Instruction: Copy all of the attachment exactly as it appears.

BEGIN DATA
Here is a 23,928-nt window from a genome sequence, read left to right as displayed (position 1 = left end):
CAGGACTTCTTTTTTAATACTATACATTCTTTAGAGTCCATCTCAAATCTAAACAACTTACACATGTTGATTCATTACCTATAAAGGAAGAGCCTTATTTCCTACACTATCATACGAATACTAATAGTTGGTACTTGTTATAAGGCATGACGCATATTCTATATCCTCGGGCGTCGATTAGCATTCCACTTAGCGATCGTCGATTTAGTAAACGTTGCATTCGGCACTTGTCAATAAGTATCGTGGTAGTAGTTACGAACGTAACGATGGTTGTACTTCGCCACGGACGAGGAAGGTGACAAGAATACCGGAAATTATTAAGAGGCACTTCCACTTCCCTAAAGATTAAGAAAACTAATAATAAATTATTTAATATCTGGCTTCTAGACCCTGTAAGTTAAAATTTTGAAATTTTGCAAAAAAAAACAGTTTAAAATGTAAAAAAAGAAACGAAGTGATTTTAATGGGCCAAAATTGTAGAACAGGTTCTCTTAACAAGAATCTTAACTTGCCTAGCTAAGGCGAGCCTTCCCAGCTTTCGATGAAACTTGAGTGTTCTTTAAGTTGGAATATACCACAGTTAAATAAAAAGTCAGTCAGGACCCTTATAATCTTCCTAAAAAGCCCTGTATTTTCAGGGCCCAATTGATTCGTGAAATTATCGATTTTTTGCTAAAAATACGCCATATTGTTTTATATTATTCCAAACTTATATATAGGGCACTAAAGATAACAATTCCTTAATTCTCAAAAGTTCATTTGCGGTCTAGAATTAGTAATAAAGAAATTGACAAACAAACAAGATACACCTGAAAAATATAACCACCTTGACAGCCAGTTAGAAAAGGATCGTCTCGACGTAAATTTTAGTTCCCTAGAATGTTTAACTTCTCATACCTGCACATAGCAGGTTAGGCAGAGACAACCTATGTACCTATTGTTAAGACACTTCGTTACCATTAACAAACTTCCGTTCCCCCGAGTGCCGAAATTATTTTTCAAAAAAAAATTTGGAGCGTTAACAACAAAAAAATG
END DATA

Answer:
Here is a 23,928-nt window from a genome sequence, read left to right as displayed (position 1 = left end):
CAGGACTTCTTTTTTAATACTATACATTCTTTAGAGTCCATCTCAAATCTAAACAACTTACACATGTTGATTCATTACCTATAAAGGAAGAGCCTTATTTCCTACACTATCATACGAATACTAATAGTTGGTACTTGTTATAAGGCATGACGCATATTCTATATCCTCGGGCGTCGATTAGCATTCCACTTAGCGATCGTCGATTTAGTAAACGTTGCATTCGGCACTTGTCAATAAGTATCGTGGTAGTAGTTACGAACGTAACGATGGTTGTACTTCGCCACGGACGAGGAAGGTGACAAGAATACCGGAAATTATTAAGAGGCACTTCCACTTCCCTAAAGATTAAGAAAACTAATAATAAATTATTTAATATCTGGCTTCTAGACCCTGTAAGTTAAAATTTTGAAATTTTGCAAAAAAAAACAGTTTAAAATGTAAAAAAAGAAACGAAGTGATTTTAATGGGCCAAAATTGTAGAACAGGTTCTCTTAACAAGAATCTTAACTTGCCTAGCTAAGGCGAGCCTTCCCAGCTTTCGATGAAACTTGAGTGTTCTTTAAGTTGGAATATACCACAGTTAAATAAAAAGTCAGTCAGGACCCTTATAATCTTCCTAAAAAGCCCTGTATTTTCAGGGCCCAATTGATTCGTGAAATTATCGATTTTTTGCTAAAAATACGCCATATTGTTTTATATTATTCCAAACTTATATATAGGGCACTAAAGATAACAATTCCTTAATTCTCAAAAGTTCATTTGCGGTCTAGAATTAGTAATAAAGAAATTGACAAACAAACAAGATACACCTGAAAAATATAACCACCTTGACAGCCAGTTAGAAAAGGATCGTCTCGACGTAAATTTTAGTTCCCTAGAATGTTTAACTTCTCATACCTGCACATAGCAGGTTAGGCAGAGACAACCTATGTACCTATTGTTAAGACACTTCGTTACCATTAACAAACTTCCGTTCCCCCGAGTGCCGAAATTATTTTTCAAAAAAAAATTTGGAGCGTTAACAACAAAAAAATG